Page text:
Braemar increased its safety interventions for residents and introduced RNAO’s recommended “falling stars” initiative to identify residents at high risk for falls. George and her team attach images of stars to resident equipment, such as wheelchairs and walkers, to draw attention to fall risks. They also have star-themed magnets above residents’ beds with transfer instructions to prevent falls. “This is an easy indicator for new staff coming onto the floor to identify residents in need of extra attention,” George says, highlighting the home’s very purposeful approach to maintaining the BPGs introduced in the home.

After implementing the Preventing Falls and Reducing Injury from Falls BPG, Braemar has seen a 75.2 per cent decrease in falls-related injuries and a 100 per cent improvement in falls risk screening. You can read more about the outcomes of Braemar’s BPSO work in the Evidence Booster** that was published in January 2022. 

Veronica George shows an example of one of the falling stars magnets used to identify residents at high risk of falls in the LTC home.

In addition to improving residents’ experiences and outcomes, George says BPG implementation has boosted staff morale by improving the practice, acceptance and energy levels within the home. It’s also motivating to know the management team and owners of the home support an evidence-based culture, she adds.

Becoming a BPSO has given staff “…confidence in themselves,” says Archie MacGowan, Braemar’s owner. “Joining BPSO has really raised our level of care.” 

As a BPSO LTC host, UniversalCare has standardized its approach to BPG implementation with tools and resources to ensure staff across its 10 homes feel supported and empowered to enact change. RN Sara Ryan, the organization’s director of clinical services and BPSO host coach, is no stranger to implementing BPGs. Before taking on her current role, she worked at Chatham-Kent’s Tilbury Manor, a BPSO designate that is now managed by UniversalCare. Using her knowledge of conducting gap analyses, developing action plans and improving the leadership within interprofessional teams, Ryan supports UniversalCare’s homes as they apply BPGs that meet legislative requirements.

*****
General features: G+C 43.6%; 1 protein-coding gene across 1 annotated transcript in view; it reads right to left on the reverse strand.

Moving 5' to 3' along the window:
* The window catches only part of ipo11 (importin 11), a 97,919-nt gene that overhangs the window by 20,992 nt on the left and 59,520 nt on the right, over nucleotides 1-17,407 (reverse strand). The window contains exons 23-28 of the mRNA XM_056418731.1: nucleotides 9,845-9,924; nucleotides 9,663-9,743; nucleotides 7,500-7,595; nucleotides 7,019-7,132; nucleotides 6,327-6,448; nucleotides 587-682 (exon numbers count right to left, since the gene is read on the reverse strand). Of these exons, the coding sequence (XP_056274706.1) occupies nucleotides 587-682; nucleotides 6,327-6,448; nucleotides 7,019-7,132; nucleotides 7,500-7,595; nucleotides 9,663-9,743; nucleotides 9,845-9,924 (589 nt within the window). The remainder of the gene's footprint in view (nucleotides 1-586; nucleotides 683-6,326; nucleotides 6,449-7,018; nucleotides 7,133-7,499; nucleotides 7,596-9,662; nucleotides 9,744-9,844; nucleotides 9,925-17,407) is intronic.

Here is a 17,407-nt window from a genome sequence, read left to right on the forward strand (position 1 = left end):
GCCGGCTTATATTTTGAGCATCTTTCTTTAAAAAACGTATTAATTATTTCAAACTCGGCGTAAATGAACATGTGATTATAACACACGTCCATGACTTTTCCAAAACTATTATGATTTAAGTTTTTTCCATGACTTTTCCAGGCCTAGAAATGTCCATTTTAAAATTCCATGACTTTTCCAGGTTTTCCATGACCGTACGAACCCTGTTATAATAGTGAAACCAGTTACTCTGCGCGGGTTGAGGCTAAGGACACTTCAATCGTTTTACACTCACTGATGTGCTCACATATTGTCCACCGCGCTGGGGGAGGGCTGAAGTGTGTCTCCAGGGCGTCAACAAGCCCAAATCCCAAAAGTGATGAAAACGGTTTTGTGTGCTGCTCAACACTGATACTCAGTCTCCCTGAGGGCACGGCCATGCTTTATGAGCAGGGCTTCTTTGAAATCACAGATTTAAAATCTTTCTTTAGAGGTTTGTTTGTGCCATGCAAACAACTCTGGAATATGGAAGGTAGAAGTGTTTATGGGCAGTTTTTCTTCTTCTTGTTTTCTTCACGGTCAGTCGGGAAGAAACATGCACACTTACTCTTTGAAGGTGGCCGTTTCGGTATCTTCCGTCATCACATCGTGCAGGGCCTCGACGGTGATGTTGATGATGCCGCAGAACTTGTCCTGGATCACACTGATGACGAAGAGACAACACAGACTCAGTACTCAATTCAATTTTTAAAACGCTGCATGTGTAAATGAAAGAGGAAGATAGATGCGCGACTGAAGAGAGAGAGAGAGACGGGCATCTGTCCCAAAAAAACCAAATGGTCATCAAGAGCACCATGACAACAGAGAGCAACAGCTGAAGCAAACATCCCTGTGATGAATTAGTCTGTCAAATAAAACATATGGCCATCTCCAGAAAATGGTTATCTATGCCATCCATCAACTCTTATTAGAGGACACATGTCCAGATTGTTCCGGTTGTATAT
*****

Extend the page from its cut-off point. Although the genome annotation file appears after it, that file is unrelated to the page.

Sara Ryan

Ryan also understands the importance of recognizing each home has specific needs. “Because our homes have implemented the Person- and Family-Centred Care BPG, they’ve come up with innovative ways of making their specific organizations more resident- and family-centred,” she says. Whether that’s having family members join committees or hosting events for residents, evidence-based care is like a tiny seed that we’ve planted and then we watch it grow, Ryan notes. BPSO work has fostered more enthusiasm and initiative in staff to continuously think about what else they can do to enhance resident care, she adds.

Mackenzie Health in Richmond Hill, which is also managed by UniversalCare, graduated as a BPSO LTC in 2023. NP Clara Nisan, its director of clinical care services and BPSO lead, says implementing RNAO BPGs gave the home “focus and structure,” boosting staff confidence in the care being provided. Mackenzie Health has about 60 champions in different areas (e.g., assessment and pain management, palliative approaches to care, and end-of-life care), and Nisan says she is proud of their interprofessional team’s relationship: “Everyone is on the same page…and understands (the care and processes are) evidence-based.” 

Clara Nisan

Nisan says graduating as a BPSO LTC “is a huge achievement,” and she commends RNAO’s LTC implementation coaches for their ongoing support. This dedicated team of experienced leaders in LTC welcome pre-designates annually, and ensure the program’s resources and supports meet homes’ needs to set them up for success. 

“I’ve seen significant changes in organizations that utilize BPGs, and staff feel empowered knowing they’re doing the right thing,” says Sweeney. “I often tell homes, BPGs aren’t an add on; they’re a tool to enhance the work you’re already doing. I find homes have much more success when BPGs become part of their everyday culture.”